According to a new report a survey group has been able to identify different facial features in gay people from those who are straight using computer imaging.

The survey team recruited 40 gay and 40 straight white men in the Czech Republic and 33 of each for their 2nd survey.

A picture of each man was taken in the first survey and analysed using geometric morphometrics. Over 11,000 facial coordinates were identified for comparison.


The results were that homosexual men had smaller and shorter noses, shorter faces and massive and more rounded jaws “resulting in a mosaic of both feminine and masculine features”, according to the authors.

So, there you are. It looks like you can tell if someone is homosexual or not just by looking at them.

However, not so fast.

Gay or Straight

They then showed the pictures to 40 male and 40 female students from Charles university and they had to guess the sexual orientation of those in the pictures. The people in the pictures were ranked from one to seven according to what was perceived as their masculinity and femininity.

Guess what?

The faces of the homosexual men were judged to be more masculine than those of straight men.

Well there you are!

Humans have evolved over thousands of years to be able to recognise traits in other people but in this survey they actually thought that gay men were more masculine looking than straight guys.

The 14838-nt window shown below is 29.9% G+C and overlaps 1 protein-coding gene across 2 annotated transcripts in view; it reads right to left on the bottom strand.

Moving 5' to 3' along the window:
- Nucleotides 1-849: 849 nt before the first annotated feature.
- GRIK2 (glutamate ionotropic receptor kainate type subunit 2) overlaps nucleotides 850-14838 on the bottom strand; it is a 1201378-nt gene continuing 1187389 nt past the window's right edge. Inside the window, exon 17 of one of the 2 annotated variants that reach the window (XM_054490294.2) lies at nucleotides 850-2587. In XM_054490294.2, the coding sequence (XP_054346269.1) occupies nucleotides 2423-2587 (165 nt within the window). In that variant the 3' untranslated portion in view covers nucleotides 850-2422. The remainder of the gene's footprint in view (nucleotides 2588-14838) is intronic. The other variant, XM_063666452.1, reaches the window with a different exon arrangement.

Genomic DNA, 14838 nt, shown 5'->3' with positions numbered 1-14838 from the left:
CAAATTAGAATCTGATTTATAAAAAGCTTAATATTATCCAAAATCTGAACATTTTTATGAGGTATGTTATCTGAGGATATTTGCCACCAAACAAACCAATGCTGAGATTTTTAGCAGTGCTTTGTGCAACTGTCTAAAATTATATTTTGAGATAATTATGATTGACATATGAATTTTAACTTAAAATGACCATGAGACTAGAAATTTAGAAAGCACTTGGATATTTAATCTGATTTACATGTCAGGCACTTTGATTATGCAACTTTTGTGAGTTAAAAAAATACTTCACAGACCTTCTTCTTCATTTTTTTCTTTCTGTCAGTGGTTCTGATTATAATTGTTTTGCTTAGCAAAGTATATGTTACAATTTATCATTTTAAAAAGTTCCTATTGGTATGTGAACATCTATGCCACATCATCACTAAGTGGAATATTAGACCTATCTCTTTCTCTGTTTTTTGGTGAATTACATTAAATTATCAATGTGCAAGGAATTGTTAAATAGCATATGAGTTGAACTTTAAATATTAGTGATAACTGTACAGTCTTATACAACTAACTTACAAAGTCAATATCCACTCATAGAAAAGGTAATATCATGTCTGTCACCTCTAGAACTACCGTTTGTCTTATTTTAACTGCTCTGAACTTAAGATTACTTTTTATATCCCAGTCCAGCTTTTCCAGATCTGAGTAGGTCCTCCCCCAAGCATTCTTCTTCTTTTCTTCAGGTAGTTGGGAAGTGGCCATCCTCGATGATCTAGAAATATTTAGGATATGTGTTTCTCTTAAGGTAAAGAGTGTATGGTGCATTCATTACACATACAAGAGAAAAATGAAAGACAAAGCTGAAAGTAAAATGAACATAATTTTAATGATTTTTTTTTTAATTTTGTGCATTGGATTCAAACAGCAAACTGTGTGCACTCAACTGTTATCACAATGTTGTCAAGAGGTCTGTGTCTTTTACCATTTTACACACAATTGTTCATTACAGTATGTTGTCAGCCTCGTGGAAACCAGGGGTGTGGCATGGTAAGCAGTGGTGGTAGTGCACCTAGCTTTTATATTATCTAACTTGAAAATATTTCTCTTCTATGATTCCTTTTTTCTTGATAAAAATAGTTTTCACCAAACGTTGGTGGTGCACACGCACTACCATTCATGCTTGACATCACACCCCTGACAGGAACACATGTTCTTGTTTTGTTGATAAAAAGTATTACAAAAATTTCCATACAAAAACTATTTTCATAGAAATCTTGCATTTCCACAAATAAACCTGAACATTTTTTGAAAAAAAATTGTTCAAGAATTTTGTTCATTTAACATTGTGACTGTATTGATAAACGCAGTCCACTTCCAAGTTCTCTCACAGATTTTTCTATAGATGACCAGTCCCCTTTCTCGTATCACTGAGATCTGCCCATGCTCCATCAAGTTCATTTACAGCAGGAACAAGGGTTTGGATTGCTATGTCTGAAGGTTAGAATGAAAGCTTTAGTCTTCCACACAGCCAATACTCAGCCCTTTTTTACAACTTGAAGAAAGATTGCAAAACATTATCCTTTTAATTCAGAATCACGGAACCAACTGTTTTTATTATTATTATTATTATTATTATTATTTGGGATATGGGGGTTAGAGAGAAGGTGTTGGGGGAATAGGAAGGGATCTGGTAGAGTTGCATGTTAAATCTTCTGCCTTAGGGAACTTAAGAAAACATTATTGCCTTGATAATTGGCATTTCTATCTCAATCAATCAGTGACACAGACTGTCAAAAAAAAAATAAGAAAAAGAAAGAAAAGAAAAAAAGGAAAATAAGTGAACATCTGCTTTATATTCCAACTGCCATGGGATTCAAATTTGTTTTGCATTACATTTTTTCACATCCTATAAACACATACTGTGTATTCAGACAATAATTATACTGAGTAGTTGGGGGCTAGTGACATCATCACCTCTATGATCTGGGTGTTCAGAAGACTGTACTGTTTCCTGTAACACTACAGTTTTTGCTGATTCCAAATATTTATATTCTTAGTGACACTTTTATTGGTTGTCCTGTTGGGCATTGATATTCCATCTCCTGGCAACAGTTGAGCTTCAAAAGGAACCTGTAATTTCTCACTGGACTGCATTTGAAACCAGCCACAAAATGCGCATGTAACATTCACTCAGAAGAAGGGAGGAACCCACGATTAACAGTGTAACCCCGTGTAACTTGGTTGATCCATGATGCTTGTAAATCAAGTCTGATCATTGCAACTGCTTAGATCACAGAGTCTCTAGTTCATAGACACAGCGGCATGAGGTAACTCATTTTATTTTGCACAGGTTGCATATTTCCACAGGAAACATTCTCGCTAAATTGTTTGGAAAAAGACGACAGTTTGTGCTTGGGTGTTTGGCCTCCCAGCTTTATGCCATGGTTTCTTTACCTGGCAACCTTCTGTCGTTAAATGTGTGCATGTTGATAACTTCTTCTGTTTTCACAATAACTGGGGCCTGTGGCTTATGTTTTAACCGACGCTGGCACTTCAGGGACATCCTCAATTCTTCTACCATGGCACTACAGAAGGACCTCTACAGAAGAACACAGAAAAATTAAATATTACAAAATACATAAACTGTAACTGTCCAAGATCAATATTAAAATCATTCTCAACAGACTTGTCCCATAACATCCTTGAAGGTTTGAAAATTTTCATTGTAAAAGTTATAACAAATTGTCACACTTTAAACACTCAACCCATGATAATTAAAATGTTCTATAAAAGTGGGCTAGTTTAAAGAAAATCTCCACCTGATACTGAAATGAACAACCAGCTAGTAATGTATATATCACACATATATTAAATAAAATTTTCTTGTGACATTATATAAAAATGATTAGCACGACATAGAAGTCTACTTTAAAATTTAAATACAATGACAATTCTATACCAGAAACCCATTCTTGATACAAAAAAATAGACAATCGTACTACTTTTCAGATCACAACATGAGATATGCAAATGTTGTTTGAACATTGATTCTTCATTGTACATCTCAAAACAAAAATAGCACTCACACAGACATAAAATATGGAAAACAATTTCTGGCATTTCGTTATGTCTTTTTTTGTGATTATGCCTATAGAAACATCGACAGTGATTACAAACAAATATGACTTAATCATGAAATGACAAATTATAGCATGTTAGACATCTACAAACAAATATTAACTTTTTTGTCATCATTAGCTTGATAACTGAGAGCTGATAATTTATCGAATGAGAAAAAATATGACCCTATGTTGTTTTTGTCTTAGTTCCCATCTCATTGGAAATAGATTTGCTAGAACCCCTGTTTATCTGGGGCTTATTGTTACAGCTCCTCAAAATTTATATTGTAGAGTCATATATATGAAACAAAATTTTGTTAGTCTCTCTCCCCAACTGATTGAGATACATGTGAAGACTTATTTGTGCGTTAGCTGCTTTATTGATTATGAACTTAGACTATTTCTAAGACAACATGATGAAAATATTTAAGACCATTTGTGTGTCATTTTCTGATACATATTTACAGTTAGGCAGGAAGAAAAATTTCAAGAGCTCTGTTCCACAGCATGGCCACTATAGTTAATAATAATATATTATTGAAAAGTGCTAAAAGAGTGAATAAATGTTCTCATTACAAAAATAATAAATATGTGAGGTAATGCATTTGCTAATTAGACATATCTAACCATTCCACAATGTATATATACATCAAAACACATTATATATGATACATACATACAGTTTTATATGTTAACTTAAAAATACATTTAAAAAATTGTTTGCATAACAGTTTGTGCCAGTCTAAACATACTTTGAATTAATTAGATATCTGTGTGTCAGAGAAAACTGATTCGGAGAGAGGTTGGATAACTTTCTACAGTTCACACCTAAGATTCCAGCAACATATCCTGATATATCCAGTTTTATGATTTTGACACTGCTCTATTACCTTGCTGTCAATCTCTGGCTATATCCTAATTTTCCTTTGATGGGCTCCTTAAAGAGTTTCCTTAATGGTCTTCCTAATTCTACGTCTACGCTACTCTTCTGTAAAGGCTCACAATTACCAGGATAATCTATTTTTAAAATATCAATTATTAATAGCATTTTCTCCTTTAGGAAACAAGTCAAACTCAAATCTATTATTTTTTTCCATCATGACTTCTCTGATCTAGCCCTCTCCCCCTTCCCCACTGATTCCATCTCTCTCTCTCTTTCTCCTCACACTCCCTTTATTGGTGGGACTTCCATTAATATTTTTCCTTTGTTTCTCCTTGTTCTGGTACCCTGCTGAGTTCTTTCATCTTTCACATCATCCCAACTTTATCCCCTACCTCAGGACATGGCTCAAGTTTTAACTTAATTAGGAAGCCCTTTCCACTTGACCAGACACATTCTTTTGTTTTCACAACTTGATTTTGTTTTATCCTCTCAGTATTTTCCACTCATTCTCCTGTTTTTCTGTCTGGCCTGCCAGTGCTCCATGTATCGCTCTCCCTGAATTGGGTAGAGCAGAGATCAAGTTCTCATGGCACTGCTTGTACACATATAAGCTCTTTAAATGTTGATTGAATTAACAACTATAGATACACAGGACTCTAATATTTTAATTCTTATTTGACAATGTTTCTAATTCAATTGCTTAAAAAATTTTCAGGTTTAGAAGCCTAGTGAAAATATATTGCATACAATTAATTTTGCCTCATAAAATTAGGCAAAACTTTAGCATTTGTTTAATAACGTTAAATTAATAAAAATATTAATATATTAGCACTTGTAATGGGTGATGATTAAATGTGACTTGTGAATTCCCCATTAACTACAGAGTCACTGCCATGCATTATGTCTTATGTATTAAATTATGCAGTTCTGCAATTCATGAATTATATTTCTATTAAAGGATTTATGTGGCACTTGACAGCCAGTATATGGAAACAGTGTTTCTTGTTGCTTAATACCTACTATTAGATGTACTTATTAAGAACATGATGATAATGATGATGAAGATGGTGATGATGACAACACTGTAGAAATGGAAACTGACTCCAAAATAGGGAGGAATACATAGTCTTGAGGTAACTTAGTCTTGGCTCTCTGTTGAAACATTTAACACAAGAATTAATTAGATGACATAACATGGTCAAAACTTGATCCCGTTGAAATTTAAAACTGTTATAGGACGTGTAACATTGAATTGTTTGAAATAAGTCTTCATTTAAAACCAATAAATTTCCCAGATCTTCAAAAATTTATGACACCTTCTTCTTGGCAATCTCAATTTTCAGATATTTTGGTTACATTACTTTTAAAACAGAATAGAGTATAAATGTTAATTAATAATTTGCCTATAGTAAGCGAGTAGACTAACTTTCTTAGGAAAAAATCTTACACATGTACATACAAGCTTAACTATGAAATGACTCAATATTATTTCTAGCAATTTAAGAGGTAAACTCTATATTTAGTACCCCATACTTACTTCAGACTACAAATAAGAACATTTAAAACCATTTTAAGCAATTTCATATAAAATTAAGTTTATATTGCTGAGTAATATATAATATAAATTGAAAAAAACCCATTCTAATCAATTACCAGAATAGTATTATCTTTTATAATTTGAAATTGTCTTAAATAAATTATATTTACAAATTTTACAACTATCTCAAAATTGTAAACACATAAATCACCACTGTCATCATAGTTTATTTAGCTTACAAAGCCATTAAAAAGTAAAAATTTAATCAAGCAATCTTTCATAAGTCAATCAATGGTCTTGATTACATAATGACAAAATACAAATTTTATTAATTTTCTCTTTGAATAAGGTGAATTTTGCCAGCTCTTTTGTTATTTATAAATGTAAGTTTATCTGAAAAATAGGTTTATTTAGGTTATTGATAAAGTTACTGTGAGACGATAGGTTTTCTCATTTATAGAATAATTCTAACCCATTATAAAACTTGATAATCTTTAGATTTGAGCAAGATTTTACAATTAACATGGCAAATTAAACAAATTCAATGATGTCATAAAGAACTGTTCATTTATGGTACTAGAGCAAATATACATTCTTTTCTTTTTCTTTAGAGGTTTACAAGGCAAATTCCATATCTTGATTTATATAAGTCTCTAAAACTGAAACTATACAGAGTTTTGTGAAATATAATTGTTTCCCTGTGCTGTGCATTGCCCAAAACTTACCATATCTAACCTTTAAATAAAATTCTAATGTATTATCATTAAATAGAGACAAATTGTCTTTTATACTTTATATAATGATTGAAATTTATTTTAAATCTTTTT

So, it’s not just that they dress better that the women like gay men.


The authors of the survey try to explain this away by saying that ” this provides evidence that “sexual orientation judgment based on stereotyped gender specific traits leads to frequent misjudgment”.

Another conclusion might just be that they got it wrong.

Of course, there are some people that you meet that it is obvious that they are gay but that would be more their mannerisms than their faces. With others it is a complete surprise when they come out as gay. Even after one is told that someone has come out as being gay it is still not obvious either from their facial features or their mannerisms.

Could You Tell?

Just think of some gay men that you know from around the Moville area. Think of just a still picture of them and, even those with mannerisms that are the most gay, I don’t think you could tell from a still picture that they were gay. Even with the most flamboyant of gay men around here, I don’t think that you could tell from a still picture of them that they were gay – and many wouldn’t even look gay to you even after you were told they were gay.

Possible Misunderstandings

According to the author of the survey “It’s necessary to point out to possible misunderstandings of our results. The fact that we have found some significant morphological differences between homosexual and heterosexual men does not mean that any of the groups is easily recognizable on the street (and our Study 2 actually shows that it’s not that easy to guess anyone’s sexual orientation without knowing it), or that anything like that should be done (like pointing on people with our illustrations and guessing who is who).”